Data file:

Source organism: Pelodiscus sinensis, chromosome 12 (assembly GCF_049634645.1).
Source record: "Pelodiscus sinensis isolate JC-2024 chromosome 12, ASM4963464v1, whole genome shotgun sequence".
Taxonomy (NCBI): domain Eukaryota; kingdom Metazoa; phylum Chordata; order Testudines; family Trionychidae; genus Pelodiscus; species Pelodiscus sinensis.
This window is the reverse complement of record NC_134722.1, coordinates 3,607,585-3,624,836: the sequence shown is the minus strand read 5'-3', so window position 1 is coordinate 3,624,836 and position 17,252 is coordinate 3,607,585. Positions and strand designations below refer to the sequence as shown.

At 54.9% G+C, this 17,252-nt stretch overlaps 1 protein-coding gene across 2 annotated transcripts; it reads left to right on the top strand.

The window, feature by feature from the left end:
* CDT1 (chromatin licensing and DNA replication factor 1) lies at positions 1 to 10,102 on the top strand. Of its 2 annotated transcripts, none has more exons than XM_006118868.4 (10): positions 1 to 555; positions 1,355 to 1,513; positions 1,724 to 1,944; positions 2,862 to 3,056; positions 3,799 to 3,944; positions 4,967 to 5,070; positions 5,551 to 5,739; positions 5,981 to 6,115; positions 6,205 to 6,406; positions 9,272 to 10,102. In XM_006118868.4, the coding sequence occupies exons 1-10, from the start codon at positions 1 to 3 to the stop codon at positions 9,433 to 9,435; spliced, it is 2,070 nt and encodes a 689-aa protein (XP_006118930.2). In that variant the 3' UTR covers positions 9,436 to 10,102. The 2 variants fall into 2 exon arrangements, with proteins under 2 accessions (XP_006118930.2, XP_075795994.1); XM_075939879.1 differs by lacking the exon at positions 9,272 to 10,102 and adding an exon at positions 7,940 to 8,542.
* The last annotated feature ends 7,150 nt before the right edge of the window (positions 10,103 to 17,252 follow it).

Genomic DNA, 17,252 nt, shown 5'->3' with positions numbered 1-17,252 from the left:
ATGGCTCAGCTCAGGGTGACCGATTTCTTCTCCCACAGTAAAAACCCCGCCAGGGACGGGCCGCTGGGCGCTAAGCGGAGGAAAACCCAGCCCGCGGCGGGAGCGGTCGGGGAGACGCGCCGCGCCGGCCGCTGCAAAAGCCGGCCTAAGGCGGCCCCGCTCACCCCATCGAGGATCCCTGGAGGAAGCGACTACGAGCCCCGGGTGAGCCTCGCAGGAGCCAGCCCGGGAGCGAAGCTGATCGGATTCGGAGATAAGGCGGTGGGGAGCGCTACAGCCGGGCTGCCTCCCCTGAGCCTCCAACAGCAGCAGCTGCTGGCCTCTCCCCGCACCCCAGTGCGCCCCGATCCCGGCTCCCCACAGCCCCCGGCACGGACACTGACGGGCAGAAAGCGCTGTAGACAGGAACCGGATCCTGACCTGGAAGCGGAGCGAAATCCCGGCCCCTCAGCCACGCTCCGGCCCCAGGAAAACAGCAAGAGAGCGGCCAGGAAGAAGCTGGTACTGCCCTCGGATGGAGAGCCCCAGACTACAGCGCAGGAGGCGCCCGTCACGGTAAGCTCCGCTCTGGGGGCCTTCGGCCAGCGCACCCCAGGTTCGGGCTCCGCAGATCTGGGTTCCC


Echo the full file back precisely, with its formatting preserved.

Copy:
Source organism: Pelodiscus sinensis, chromosome 12 (assembly GCF_049634645.1).
Source record: "Pelodiscus sinensis isolate JC-2024 chromosome 12, ASM4963464v1, whole genome shotgun sequence".
Taxonomy (NCBI): domain Eukaryota; kingdom Metazoa; phylum Chordata; order Testudines; family Trionychidae; genus Pelodiscus; species Pelodiscus sinensis.
This window is the reverse complement of record NC_134722.1, coordinates 3,607,585-3,624,836: the sequence shown is the minus strand read 5'-3', so window position 1 is coordinate 3,624,836 and position 17,252 is coordinate 3,607,585. Positions and strand designations below refer to the sequence as shown.

At 54.9% G+C, this 17,252-nt stretch overlaps 1 protein-coding gene across 2 annotated transcripts; it reads left to right on the top strand.

The window, feature by feature from the left end:
* CDT1 (chromatin licensing and DNA replication factor 1) lies at positions 1 to 10,102 on the top strand. Of its 2 annotated transcripts, none has more exons than XM_006118868.4 (10): positions 1 to 555; positions 1,355 to 1,513; positions 1,724 to 1,944; positions 2,862 to 3,056; positions 3,799 to 3,944; positions 4,967 to 5,070; positions 5,551 to 5,739; positions 5,981 to 6,115; positions 6,205 to 6,406; positions 9,272 to 10,102. In XM_006118868.4, the coding sequence occupies exons 1-10, from the start codon at positions 1 to 3 to the stop codon at positions 9,433 to 9,435; spliced, it is 2,070 nt and encodes a 689-aa protein (XP_006118930.2). In that variant the 3' UTR covers positions 9,436 to 10,102. The 2 variants fall into 2 exon arrangements, with proteins under 2 accessions (XP_006118930.2, XP_075795994.1); XM_075939879.1 differs by lacking the exon at positions 9,272 to 10,102 and adding an exon at positions 7,940 to 8,542.
* The last annotated feature ends 7,150 nt before the right edge of the window (positions 10,103 to 17,252 follow it).

Genomic DNA, 17,252 nt, shown 5'->3' with positions numbered 1-17,252 from the left:
ATGGCTCAGCTCAGGGTGACCGATTTCTTCTCCCACAGTAAAAACCCCGCCAGGGACGGGCCGCTGGGCGCTAAGCGGAGGAAAACCCAGCCCGCGGCGGGAGCGGTCGGGGAGACGCGCCGCGCCGGCCGCTGCAAAAGCCGGCCTAAGGCGGCCCCGCTCACCCCATCGAGGATCCCTGGAGGAAGCGACTACGAGCCCCGGGTGAGCCTCGCAGGAGCCAGCCCGGGAGCGAAGCTGATCGGATTCGGAGATAAGGCGGTGGGGAGCGCTACAGCCGGGCTGCCTCCCCTGAGCCTCCAACAGCAGCAGCTGCTGGCCTCTCCCCGCACCCCAGTGCGCCCCGATCCCGGCTCCCCACAGCCCCCGGCACGGACACTGACGGGCAGAAAGCGCTGTAGACAGGAACCGGATCCTGACCTGGAAGCGGAGCGAAATCCCGGCCCCTCAGCCACGCTCCGGCCCCAGGAAAACAGCAAGAGAGCGGCCAGGAAGAAGCTGGTACTGCCCTCGGATGGAGAGCCCCAGACTACAGCGCAGGAGGCGCCCGTCACGGTAAGCTCCGCTCTGGGGGCCTTCGGCCAGCGCACCCCAGGTTCGGGCTCCGCAGATCTGGGTTCCC